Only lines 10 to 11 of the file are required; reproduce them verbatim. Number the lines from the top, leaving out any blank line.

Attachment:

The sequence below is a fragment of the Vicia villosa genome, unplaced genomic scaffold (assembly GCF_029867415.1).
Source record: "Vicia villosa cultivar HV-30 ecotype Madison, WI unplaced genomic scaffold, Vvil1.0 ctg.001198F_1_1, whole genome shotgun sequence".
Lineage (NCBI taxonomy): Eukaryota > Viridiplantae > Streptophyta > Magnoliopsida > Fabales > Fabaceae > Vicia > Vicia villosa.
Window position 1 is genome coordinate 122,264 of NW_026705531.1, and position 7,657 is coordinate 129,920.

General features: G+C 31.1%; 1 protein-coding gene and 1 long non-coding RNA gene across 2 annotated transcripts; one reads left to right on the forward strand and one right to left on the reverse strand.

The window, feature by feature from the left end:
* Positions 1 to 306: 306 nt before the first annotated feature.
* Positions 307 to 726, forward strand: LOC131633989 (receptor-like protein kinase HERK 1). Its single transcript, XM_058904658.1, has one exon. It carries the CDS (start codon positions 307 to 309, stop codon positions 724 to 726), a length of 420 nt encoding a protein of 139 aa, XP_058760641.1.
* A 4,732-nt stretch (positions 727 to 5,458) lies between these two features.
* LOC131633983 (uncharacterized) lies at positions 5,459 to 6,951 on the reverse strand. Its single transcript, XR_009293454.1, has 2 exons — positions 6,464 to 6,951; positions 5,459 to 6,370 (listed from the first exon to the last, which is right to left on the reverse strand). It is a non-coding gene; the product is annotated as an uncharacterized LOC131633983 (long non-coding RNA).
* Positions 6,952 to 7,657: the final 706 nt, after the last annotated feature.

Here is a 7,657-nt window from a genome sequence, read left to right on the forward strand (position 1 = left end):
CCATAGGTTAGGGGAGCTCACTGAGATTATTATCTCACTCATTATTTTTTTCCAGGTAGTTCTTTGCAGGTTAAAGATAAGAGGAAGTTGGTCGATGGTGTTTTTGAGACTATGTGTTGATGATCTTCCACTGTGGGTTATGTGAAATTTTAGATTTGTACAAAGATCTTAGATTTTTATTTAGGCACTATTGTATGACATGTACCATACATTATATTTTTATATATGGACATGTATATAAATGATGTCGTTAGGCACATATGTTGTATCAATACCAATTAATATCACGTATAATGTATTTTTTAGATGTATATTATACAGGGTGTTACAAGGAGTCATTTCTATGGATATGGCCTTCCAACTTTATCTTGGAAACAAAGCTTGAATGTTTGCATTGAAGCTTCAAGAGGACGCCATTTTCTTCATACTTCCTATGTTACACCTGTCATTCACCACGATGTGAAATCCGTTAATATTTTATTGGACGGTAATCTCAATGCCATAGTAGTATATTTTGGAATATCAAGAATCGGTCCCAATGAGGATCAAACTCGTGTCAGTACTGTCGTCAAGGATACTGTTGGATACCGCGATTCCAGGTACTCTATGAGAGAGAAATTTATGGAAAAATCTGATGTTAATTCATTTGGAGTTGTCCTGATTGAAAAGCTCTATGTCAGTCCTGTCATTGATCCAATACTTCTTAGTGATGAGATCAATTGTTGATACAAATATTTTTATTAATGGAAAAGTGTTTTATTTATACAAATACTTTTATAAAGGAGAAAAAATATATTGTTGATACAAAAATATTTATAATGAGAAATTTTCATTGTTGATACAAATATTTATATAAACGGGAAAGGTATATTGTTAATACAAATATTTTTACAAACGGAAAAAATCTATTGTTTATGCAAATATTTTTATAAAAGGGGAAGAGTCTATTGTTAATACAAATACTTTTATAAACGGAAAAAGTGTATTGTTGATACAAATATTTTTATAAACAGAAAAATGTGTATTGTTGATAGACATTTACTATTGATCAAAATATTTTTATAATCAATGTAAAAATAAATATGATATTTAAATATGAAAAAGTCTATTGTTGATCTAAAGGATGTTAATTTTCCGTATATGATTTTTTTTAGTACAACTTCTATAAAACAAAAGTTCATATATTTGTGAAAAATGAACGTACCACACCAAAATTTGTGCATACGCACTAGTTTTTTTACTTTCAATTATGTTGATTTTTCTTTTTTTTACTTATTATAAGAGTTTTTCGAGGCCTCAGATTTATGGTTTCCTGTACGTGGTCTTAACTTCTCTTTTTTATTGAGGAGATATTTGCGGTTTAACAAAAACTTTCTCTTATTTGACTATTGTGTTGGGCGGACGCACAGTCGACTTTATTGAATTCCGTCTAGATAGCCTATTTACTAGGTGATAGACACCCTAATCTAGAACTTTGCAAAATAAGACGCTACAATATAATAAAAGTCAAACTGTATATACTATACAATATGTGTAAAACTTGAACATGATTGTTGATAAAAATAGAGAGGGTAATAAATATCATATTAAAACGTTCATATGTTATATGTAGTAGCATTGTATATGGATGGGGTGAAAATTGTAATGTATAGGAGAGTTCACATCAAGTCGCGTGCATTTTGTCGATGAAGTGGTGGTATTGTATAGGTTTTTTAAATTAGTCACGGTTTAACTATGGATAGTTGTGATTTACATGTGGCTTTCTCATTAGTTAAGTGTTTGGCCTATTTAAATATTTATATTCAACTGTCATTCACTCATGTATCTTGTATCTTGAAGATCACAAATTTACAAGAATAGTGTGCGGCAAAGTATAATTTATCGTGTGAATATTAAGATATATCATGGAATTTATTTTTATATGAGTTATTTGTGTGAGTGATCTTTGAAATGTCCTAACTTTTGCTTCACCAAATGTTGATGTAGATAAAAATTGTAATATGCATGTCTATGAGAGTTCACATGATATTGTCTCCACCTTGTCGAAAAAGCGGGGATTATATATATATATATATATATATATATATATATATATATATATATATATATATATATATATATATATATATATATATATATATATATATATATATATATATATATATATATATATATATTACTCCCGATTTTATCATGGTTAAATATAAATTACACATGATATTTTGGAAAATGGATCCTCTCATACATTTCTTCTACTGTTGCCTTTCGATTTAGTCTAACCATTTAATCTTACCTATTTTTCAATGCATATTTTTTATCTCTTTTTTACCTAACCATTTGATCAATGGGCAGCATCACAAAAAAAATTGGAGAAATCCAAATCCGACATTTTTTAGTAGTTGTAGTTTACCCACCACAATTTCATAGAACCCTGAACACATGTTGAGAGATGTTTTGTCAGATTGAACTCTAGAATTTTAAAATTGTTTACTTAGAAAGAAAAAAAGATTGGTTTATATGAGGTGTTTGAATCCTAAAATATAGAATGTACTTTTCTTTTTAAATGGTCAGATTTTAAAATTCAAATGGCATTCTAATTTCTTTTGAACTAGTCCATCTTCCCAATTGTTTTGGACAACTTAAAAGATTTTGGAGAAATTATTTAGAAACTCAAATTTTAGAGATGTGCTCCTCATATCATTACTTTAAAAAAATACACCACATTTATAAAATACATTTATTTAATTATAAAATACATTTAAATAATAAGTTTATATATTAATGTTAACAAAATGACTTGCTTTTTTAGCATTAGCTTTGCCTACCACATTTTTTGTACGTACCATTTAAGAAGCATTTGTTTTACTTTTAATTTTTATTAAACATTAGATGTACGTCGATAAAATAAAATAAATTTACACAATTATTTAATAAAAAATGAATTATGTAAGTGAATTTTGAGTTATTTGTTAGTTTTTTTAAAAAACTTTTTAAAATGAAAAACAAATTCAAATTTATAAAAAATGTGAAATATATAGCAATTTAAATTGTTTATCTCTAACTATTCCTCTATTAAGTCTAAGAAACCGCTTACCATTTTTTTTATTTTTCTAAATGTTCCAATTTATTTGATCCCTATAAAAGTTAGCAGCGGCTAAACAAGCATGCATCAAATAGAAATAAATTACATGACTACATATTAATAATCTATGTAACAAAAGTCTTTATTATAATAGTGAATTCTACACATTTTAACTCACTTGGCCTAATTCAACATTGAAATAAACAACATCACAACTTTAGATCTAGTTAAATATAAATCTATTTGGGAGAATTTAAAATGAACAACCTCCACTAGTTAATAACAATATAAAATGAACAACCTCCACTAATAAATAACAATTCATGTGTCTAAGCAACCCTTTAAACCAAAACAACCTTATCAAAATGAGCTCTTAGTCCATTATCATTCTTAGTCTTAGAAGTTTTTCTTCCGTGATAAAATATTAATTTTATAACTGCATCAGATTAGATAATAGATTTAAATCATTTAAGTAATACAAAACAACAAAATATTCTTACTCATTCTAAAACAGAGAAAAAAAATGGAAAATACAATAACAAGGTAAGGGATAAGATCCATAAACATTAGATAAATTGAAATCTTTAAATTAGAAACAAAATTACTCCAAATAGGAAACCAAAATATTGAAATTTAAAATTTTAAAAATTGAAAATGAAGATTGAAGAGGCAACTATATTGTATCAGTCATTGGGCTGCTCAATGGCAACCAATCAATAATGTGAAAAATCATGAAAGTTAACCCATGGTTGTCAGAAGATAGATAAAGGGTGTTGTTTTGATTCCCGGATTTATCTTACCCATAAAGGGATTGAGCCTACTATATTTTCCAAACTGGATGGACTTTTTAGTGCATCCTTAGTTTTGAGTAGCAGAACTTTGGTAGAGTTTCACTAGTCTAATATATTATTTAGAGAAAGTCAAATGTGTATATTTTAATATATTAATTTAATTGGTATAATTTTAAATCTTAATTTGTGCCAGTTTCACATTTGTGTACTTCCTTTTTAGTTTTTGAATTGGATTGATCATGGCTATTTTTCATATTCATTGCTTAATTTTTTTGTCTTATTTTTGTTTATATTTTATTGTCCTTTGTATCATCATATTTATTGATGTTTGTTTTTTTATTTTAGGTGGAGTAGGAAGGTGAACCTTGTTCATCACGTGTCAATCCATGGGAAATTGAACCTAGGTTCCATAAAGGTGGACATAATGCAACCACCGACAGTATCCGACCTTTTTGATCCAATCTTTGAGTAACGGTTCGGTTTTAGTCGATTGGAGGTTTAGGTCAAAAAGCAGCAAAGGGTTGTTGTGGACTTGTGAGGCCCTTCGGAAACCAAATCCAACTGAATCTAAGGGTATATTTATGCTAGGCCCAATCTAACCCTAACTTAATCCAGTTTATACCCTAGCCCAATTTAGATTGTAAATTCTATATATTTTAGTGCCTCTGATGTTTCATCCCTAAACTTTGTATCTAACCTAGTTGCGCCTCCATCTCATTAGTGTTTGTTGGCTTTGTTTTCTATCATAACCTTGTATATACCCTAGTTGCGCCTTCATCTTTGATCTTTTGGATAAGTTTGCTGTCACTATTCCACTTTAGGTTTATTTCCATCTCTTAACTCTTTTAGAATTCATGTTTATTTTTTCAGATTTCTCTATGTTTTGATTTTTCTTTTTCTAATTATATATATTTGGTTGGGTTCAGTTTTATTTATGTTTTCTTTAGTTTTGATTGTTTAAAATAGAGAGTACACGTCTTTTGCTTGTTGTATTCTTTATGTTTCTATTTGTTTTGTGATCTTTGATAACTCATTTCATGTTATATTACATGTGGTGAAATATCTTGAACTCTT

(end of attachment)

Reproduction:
* LOC131633983 (uncharacterized) lies at positions 5,459 to 6,951 on the reverse strand. Its single transcript, XR_009293454.1, has 2 exons — positions 6,464 to 6,951; positions 5,459 to 6,370 (listed from the first exon to the last, which is right to left on the reverse strand). It is a non-coding gene; the product is annotated as an uncharacterized LOC131633983 (long non-coding RNA).
* Positions 6,952 to 7,657: the final 706 nt, after the last annotated feature.